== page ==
New report reveals that the Canadian government is inadequately addressing one of the biggest threats to our oceans
Up to 10.3 million tonnes of sea life is unintentionally caught each year around the world, captured in nets, lines and other gear. Some of this is kept and sold, or released safely; but far too much is put back in the ocean, either dead or dying. In Canada, this includes endangered and threatened species like whales, turtles, sharks and fish. For example, an estimated 1,200 endangered loggerhead turtles are caught each year on pelagic longlines in the swordfish fishery.
Oceana Canada’s report revealed that there are big holes in Canadian data, that our regulatory approach is inadequate and that hundreds of species end up as bycatch.
Some key findings of the report include:
- The north Atlantic Swordfish fishery discards approximately 44.8% of its catch, including threatened and endangered sharks and sea turtles, as well as dolphins and whales.
- The Eastern offshore lobster fishery discards approximately 22%, including endangered species like Atlantic cod and northern wolffish.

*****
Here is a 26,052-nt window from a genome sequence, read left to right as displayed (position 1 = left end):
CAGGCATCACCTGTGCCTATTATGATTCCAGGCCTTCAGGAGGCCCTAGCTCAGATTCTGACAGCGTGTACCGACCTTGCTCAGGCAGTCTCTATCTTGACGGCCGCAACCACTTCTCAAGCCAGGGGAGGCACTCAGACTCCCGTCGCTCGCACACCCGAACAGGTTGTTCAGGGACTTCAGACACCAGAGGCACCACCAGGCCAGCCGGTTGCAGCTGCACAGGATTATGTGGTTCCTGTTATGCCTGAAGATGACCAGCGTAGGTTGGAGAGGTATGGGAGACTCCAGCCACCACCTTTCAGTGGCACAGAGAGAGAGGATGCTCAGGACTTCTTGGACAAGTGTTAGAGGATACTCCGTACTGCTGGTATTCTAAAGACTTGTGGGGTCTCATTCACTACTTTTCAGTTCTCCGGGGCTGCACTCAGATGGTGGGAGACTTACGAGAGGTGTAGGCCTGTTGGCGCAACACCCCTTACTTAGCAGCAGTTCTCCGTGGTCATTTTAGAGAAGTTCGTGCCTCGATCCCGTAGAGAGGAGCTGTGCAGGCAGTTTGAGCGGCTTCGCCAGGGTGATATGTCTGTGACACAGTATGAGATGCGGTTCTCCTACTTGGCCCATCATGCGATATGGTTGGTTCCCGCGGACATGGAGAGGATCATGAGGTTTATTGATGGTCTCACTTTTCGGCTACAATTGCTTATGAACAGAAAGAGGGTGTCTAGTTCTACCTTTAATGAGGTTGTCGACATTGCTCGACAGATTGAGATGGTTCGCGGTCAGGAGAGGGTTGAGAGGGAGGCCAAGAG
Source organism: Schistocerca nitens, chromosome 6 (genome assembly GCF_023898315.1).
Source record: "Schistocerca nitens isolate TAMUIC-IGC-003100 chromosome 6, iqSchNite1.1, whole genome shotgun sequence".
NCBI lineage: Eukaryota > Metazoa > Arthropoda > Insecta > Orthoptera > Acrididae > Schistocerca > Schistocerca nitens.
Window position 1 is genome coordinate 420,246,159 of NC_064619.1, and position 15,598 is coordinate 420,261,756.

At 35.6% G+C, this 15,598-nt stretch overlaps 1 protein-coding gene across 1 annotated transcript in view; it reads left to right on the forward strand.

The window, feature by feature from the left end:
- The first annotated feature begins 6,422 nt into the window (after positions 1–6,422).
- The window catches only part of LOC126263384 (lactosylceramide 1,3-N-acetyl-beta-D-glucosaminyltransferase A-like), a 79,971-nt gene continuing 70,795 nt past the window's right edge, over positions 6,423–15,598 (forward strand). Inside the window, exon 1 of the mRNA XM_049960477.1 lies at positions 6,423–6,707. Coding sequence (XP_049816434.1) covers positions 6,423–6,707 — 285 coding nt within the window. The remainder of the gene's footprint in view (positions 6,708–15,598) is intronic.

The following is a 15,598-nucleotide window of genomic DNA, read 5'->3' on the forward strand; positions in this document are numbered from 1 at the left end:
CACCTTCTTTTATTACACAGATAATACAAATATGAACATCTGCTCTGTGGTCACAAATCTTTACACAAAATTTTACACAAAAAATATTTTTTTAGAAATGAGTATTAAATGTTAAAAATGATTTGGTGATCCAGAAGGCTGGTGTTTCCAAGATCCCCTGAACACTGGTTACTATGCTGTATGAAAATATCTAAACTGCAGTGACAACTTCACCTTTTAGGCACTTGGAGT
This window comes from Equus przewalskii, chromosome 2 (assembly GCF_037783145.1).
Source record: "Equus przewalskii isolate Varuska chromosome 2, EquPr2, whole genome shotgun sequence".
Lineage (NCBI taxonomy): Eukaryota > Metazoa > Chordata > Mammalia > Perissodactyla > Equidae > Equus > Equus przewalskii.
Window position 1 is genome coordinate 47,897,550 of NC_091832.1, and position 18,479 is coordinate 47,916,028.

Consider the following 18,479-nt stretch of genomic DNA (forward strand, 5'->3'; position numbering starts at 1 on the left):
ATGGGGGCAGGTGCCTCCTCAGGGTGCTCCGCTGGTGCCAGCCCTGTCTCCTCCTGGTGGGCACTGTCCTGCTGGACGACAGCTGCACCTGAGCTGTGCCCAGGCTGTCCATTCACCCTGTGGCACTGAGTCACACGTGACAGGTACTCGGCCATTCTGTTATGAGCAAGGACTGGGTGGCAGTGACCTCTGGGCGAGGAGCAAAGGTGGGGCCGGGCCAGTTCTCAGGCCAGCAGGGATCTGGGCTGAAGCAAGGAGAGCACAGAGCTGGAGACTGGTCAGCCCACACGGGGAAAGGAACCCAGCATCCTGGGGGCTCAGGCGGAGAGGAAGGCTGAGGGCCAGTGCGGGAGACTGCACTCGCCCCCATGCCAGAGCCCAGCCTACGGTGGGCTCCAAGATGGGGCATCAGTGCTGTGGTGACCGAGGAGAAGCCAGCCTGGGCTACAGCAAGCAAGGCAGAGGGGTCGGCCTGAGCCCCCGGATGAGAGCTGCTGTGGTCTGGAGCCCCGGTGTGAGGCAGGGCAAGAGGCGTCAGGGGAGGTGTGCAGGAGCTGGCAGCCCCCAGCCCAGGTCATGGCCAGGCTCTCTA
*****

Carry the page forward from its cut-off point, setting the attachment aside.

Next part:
By acting now, the government has the opportunity to be a global leader in ocean conservation and secure a sustainable food source for the world’s growing population. The report recommends that Fisheries and Oceans Canada release a national plan to:
1. Count everything that is caught in a fishery, including bycatch species;
2. Cap the amount of wasted catch in each fishery using science-based limits;
3. Control and avoid bycatch by making improvements such as using more sustainable fishing gear;
4. Protect endangered and threatened species so their populations can recover.
- Read the press release
- Download the report: Collateral damage: How to reduce bycatch in Canada’s commercial fisheries
- Download the full scientific report
- Sign the petition to call on Fisheries and Oceans Canada to reduce bycatch
- Download Appendix I: Canadian Legislation, Appendix II: Data Tables and Appendix III: Details on catch composition of each fleet